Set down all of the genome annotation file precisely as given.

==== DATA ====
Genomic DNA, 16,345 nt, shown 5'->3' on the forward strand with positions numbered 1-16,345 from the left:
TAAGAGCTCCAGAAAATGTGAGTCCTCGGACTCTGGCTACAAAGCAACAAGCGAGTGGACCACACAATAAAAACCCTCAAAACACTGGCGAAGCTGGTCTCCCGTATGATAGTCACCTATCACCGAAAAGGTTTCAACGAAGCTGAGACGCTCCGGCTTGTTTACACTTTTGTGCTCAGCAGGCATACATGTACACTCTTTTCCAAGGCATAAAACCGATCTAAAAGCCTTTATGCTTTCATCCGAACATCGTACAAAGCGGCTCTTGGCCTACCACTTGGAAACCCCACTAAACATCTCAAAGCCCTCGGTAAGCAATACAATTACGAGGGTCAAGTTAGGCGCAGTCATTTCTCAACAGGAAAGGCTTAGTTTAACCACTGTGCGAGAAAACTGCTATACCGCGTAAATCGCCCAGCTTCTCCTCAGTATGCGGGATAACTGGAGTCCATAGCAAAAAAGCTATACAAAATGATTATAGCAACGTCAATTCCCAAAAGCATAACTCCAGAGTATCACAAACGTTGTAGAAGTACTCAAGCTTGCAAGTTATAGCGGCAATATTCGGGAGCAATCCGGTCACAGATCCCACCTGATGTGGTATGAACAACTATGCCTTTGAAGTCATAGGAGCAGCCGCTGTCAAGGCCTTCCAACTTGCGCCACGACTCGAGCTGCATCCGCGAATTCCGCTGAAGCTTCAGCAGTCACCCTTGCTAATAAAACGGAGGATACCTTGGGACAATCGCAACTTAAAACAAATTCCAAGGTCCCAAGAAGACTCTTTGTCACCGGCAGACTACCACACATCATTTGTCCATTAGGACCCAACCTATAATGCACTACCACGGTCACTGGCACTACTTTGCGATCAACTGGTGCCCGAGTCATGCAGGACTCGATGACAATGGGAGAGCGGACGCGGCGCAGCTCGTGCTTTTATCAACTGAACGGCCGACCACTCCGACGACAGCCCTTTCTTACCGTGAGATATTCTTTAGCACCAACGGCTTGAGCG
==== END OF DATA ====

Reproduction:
Genomic DNA, 16,345 nt, shown 5'->3' on the forward strand with positions numbered 1-16,345 from the left:
TAAGAGCTCCAGAAAATGTGAGTCCTCGGACTCTGGCTACAAAGCAACAAGCGAGTGGACCACACAATAAAAACCCTCAAAACACTGGCGAAGCTGGTCTCCCGTATGATAGTCACCTATCACCGAAAAGGTTTCAACGAAGCTGAGACGCTCCGGCTTGTTTACACTTTTGTGCTCAGCAGGCATACATGTACACTCTTTTCCAAGGCATAAAACCGATCTAAAAGCCTTTATGCTTTCATCCGAACATCGTACAAAGCGGCTCTTGGCCTACCACTTGGAAACCCCACTAAACATCTCAAAGCCCTCGGTAAGCAATACAATTACGAGGGTCAAGTTAGGCGCAGTCATTTCTCAACAGGAAAGGCTTAGTTTAACCACTGTGCGAGAAAACTGCTATACCGCGTAAATCGCCCAGCTTCTCCTCAGTATGCGGGATAACTGGAGTCCATAGCAAAAAAGCTATACAAAATGATTATAGCAACGTCAATTCCCAAAAGCATAACTCCAGAGTATCACAAACGTTGTAGAAGTACTCAAGCTTGCAAGTTATAGCGGCAATATTCGGGAGCAATCCGGTCACAGATCCCACCTGATGTGGTATGAACAACTATGCCTTTGAAGTCATAGGAGCAGCCGCTGTCAAGGCCTTCCAACTTGCGCCACGACTCGAGCTGCATCCGCGAATTCCGCTGAAGCTTCAGCAGTCACCCTTGCTAATAAAACGGAGGATACCTTGGGACAATCGCAACTTAAAACAAATTCCAAGGTCCCAAGAAGACTCTTTGTCACCGGCAGACTACCACACATCATTTGTCCATTAGGACCCAACCTATAATGCACTACCACGGTCACTGGCACTACTTTGCGATCAACTGGTGCCCGAGTCATGCAGGACTCGATGACAATGGGAGAGCGGACGCGGCGCAGCTCGTGCTTTTATCAACTGAACGGCCGACCACTCCGACGACAGCCCTTTCTTACCGTGAGATATTCTTTAGCACCAACGGCTTGAGCG